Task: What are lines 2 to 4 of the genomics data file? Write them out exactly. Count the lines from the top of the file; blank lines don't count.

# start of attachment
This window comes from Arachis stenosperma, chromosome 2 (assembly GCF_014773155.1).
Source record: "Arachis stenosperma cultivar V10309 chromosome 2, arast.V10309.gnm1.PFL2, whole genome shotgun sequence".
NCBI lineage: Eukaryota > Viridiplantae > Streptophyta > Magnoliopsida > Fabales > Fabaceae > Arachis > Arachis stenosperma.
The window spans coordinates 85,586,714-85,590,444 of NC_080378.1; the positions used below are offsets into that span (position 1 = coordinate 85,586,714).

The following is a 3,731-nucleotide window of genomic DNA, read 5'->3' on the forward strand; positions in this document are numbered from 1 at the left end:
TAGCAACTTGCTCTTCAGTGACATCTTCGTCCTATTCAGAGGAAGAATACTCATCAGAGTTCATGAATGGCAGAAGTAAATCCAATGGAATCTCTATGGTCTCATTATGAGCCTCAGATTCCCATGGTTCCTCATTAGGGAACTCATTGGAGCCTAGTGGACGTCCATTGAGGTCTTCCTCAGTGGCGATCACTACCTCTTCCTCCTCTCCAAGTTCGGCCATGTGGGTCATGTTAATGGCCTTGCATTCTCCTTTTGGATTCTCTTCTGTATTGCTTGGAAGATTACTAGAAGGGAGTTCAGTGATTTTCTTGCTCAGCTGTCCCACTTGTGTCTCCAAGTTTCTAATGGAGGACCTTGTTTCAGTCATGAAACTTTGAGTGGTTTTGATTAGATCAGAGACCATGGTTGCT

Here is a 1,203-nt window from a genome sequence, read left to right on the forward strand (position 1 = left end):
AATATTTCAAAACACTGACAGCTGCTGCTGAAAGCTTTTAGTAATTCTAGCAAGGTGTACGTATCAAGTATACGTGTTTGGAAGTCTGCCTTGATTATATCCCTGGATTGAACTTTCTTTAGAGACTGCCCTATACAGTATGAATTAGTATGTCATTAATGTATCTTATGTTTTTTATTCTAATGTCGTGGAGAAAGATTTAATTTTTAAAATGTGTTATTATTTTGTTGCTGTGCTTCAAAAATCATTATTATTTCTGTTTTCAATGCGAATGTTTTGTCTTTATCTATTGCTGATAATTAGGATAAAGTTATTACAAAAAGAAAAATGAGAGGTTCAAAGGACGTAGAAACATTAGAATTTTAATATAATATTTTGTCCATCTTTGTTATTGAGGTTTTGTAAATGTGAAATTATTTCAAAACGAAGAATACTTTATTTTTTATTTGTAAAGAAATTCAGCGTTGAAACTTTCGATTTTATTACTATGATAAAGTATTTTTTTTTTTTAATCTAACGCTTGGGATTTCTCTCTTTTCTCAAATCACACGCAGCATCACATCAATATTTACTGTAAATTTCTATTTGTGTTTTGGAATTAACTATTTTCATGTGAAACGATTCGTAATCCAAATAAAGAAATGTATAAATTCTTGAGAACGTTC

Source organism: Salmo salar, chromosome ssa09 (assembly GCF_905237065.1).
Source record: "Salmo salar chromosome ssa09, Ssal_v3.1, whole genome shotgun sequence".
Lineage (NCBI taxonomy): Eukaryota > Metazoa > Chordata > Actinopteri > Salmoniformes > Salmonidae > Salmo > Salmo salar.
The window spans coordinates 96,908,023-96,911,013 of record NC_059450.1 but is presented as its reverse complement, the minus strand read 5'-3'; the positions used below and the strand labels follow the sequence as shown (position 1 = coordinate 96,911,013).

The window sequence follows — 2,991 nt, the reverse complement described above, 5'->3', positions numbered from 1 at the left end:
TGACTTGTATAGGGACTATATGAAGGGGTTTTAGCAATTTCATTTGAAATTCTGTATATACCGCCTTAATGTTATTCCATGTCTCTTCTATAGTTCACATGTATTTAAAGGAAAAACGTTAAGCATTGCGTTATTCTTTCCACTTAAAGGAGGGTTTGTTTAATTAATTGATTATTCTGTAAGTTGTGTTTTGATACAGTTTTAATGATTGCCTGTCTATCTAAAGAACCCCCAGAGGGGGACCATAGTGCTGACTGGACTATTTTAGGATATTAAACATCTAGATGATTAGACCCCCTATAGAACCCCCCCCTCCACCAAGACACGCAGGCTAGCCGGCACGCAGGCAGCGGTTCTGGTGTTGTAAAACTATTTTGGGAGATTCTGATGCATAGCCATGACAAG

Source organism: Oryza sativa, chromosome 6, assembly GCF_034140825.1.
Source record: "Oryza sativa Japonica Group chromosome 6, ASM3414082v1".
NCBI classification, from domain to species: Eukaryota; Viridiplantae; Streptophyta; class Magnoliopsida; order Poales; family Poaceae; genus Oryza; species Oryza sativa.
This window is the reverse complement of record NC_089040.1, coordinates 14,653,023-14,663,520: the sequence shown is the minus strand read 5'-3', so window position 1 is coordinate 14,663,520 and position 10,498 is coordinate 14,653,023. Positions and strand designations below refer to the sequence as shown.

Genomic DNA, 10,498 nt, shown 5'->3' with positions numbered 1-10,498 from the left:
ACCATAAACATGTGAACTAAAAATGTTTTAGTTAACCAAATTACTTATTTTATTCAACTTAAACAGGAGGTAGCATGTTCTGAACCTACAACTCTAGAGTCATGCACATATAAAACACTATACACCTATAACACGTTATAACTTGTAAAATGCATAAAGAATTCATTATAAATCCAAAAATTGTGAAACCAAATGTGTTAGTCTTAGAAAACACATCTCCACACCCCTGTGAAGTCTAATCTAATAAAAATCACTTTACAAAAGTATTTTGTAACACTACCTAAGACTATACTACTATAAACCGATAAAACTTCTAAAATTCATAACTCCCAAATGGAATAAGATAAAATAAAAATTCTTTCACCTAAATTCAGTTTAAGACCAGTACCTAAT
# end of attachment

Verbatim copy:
Source record: "Arachis stenosperma cultivar V10309 chromosome 2, arast.V10309.gnm1.PFL2, whole genome shotgun sequence".
NCBI lineage: Eukaryota > Viridiplantae > Streptophyta > Magnoliopsida > Fabales > Fabaceae > Arachis > Arachis stenosperma.
The window spans coordinates 85,586,714-85,590,444 of NC_080378.1; the positions used below are offsets into that span (position 1 = coordinate 85,586,714).